Divine Fits
Divine Fits garnered a crowd fairly quickly after JC Brooks & The Uptown Sound stepped off stage. The masses flanked all sides of the stage to see this side project of Britt Daniel, most notable for being the lead singer of indie rock band Spoon. I won't lie, that was my main draw in seeing this group. After listening to Kill The Moonlight far too many times, this set was to serve as a nostalgic time machine for me, as I'm sure it was the same way for many other fans as well. Daniel's voice is truly unique; raw, yet powerful, it turns a simple song into a grittier tune packed with punch all its own. There's no voice I've heard that's quite comparable. Not only does this group have Daniel, but it also has the voice of Dan Boeckner, whose deep, darker sound is found within indie group Wolf Parade. In concert with each other, Divine Fits emerges as an indie supergroup with a sound all its own.


"This is the kind of show that I was hoping we would be doing," Daniel stated, grinning at the crowd. Clearly in their element in a festival setting, the group shined during their expansive set. Playing tunes off of their lone LP, A Thing Called Divine Fits, such as crowd-pleaser "Would That Not Be Nice" and "Is Love Real," the group also surprised the audience with covers such as Frank Ocean's "Lost," with a rock spin. As dusk settled over Chicago, this was the perfect set to finish out the evening.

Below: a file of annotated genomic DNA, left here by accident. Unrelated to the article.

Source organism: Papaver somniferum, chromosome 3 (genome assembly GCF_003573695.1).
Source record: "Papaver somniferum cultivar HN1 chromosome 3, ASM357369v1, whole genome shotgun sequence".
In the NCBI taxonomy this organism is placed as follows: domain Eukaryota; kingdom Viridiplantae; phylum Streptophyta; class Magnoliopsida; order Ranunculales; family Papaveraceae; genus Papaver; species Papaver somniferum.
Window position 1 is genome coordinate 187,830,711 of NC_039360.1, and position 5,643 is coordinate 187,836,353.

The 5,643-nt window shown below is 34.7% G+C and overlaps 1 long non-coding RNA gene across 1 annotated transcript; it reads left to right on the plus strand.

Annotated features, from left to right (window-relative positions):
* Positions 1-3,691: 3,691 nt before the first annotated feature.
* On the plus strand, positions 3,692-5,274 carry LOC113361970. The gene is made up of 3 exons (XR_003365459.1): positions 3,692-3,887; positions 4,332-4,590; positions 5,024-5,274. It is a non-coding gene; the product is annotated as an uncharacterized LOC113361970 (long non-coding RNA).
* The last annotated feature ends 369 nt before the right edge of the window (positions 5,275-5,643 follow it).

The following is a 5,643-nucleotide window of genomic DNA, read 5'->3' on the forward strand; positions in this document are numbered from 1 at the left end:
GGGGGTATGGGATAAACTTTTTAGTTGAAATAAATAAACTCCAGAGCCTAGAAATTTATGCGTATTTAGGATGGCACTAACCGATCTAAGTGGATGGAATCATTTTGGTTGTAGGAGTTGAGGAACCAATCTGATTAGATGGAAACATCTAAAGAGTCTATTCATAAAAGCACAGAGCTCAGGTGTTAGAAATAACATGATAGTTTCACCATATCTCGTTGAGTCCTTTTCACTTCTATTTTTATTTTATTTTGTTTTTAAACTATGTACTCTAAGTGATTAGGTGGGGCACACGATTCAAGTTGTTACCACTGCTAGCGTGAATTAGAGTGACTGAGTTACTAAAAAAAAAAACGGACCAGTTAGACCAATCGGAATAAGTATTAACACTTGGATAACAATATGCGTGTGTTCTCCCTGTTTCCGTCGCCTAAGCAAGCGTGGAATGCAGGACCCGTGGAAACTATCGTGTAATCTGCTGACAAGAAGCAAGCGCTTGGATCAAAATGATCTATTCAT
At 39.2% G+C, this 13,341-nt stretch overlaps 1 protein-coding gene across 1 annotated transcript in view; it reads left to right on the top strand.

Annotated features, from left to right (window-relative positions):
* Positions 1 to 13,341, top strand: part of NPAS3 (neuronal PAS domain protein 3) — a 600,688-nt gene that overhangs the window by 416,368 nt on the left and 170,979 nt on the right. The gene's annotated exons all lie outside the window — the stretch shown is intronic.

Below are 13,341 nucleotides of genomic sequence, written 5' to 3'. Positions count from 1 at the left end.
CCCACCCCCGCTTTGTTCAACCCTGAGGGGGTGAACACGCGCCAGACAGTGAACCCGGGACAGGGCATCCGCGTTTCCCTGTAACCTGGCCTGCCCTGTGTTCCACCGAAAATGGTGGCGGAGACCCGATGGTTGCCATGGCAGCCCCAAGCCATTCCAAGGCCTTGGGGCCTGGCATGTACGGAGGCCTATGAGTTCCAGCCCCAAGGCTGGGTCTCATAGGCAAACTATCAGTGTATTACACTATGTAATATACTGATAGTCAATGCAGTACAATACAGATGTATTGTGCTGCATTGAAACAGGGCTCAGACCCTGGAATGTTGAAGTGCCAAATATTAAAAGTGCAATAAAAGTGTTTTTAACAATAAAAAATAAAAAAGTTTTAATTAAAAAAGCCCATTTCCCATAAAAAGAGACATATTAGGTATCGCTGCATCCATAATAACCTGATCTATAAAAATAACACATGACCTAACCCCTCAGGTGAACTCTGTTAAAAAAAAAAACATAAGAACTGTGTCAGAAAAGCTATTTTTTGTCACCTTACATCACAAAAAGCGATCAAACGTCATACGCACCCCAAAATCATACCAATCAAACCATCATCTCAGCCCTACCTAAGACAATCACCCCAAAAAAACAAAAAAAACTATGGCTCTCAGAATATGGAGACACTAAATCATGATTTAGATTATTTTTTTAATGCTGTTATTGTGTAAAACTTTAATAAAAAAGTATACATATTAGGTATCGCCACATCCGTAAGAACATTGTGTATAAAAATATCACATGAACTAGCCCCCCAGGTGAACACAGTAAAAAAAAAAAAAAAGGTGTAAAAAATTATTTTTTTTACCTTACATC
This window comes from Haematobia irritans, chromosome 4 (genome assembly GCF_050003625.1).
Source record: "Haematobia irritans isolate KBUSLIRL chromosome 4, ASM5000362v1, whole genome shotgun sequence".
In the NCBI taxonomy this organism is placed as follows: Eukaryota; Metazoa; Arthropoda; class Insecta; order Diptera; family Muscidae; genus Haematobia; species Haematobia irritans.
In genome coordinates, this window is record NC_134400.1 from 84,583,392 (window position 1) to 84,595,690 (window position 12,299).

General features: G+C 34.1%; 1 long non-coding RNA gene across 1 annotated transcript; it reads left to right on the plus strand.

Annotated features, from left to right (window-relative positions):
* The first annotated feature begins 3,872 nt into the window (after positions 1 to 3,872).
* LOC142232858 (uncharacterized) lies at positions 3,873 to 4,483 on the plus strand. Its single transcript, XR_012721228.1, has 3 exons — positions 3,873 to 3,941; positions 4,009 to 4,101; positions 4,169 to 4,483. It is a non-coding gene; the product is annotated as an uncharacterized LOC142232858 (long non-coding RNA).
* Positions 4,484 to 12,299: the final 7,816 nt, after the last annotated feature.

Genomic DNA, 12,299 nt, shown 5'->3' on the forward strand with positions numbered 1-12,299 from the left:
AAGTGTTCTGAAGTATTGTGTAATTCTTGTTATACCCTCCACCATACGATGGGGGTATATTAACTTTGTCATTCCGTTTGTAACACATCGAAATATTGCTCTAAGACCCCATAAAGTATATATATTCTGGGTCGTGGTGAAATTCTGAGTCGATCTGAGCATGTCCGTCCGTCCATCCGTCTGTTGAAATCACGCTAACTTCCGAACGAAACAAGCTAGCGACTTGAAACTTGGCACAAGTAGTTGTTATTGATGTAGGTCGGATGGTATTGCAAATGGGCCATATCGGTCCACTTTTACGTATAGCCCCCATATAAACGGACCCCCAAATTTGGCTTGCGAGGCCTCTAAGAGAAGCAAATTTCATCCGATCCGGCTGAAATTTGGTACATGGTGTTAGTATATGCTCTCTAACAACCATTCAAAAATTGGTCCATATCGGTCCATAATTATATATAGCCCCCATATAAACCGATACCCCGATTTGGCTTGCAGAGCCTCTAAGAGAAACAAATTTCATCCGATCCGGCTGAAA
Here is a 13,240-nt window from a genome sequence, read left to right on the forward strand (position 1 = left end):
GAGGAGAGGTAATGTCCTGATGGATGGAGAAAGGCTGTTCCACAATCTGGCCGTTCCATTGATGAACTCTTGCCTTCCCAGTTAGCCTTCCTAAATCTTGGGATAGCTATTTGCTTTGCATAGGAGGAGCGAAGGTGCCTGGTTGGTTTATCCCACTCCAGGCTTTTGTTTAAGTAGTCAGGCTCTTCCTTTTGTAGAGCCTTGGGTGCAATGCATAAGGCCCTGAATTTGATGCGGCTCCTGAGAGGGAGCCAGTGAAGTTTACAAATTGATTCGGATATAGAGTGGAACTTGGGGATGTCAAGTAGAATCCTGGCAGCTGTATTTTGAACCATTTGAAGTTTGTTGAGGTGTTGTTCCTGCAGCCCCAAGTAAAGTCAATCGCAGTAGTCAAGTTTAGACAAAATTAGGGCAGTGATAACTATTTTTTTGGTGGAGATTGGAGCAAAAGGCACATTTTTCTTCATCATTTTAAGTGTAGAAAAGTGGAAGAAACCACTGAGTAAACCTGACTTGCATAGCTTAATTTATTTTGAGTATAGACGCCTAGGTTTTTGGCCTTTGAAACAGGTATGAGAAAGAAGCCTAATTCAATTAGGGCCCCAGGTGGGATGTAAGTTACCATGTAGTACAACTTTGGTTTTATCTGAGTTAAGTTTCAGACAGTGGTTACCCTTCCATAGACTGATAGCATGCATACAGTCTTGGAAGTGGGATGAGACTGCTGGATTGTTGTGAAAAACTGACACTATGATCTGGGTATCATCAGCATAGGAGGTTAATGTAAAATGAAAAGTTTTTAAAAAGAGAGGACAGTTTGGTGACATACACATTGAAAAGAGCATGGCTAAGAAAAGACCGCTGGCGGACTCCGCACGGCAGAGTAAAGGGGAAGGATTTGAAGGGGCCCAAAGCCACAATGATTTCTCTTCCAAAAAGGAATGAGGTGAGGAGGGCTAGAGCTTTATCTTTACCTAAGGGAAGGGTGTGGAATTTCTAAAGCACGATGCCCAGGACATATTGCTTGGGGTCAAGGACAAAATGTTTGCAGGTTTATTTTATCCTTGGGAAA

One major source of joy from music festivals is going to see a band you're completely unfamiliar with, only to be pleasantly surprised as you find a new group to love. This came for me with group Kisses, hailing from Los Angeles with a free spirited, beachy vibe that permeates into their sound. Fans of Bombay Bicycle Club and Two Door Cinema Club will rejoice in their indie rock sound punctuated with crisp rhythms and vintage beats. Lead singer Jesse Kivel's voice proved to be commanding and tenacious during the set, complimented by the vocals of keyboardist Zinzi Edmundson. Creating an effortless summery sound, the group kept the crowd going despite misty, humid Chicago weather. If you're new to the group, take a listen to "Funny Heartbeat," which was a crowd-pleaser during Saturday's set.